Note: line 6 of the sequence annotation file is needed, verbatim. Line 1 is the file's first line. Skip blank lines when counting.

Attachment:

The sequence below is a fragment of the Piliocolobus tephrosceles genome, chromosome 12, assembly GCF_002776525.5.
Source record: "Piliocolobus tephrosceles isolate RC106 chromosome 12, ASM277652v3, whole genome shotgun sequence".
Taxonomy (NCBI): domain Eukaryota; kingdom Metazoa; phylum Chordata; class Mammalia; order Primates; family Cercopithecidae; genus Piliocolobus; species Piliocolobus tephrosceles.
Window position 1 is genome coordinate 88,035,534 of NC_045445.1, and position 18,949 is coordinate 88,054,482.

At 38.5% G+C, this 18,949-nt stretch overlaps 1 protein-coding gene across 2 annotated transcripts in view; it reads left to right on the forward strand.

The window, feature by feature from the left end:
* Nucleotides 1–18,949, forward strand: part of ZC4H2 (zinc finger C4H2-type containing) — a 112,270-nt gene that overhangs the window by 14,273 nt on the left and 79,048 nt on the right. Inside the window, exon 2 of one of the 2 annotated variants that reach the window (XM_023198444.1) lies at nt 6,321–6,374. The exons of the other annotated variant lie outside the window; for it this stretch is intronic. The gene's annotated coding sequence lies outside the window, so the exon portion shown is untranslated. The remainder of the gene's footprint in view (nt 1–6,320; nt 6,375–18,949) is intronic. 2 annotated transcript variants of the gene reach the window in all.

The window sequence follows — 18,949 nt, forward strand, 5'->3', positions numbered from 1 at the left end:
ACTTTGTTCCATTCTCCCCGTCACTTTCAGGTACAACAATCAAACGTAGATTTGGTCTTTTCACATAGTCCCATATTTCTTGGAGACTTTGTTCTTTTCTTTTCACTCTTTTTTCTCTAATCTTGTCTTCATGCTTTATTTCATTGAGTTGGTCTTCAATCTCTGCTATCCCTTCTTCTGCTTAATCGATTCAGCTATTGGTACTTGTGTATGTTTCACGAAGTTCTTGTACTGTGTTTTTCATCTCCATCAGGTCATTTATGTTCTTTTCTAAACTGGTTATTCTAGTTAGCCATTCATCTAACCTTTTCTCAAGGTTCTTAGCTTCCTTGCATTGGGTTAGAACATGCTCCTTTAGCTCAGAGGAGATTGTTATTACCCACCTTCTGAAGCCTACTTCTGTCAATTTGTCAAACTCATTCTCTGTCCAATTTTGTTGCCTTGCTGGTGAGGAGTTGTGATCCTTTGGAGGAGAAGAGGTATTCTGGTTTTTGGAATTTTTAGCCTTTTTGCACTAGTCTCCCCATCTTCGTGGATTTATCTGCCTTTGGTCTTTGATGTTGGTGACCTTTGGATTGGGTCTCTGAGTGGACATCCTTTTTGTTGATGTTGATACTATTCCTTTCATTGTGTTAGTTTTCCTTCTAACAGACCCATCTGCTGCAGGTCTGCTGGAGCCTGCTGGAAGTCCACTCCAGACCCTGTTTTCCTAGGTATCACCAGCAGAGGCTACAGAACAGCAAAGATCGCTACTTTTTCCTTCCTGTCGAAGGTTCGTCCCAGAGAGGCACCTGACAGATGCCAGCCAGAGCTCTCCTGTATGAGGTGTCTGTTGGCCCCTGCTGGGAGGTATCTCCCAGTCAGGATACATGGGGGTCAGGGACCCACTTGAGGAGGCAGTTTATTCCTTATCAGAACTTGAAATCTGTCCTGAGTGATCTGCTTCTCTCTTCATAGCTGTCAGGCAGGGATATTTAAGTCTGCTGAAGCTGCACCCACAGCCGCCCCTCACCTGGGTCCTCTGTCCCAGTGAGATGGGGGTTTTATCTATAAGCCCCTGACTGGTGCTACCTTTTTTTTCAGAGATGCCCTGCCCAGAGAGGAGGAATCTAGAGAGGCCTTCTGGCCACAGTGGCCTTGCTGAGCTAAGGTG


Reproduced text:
The window, feature by feature from the left end: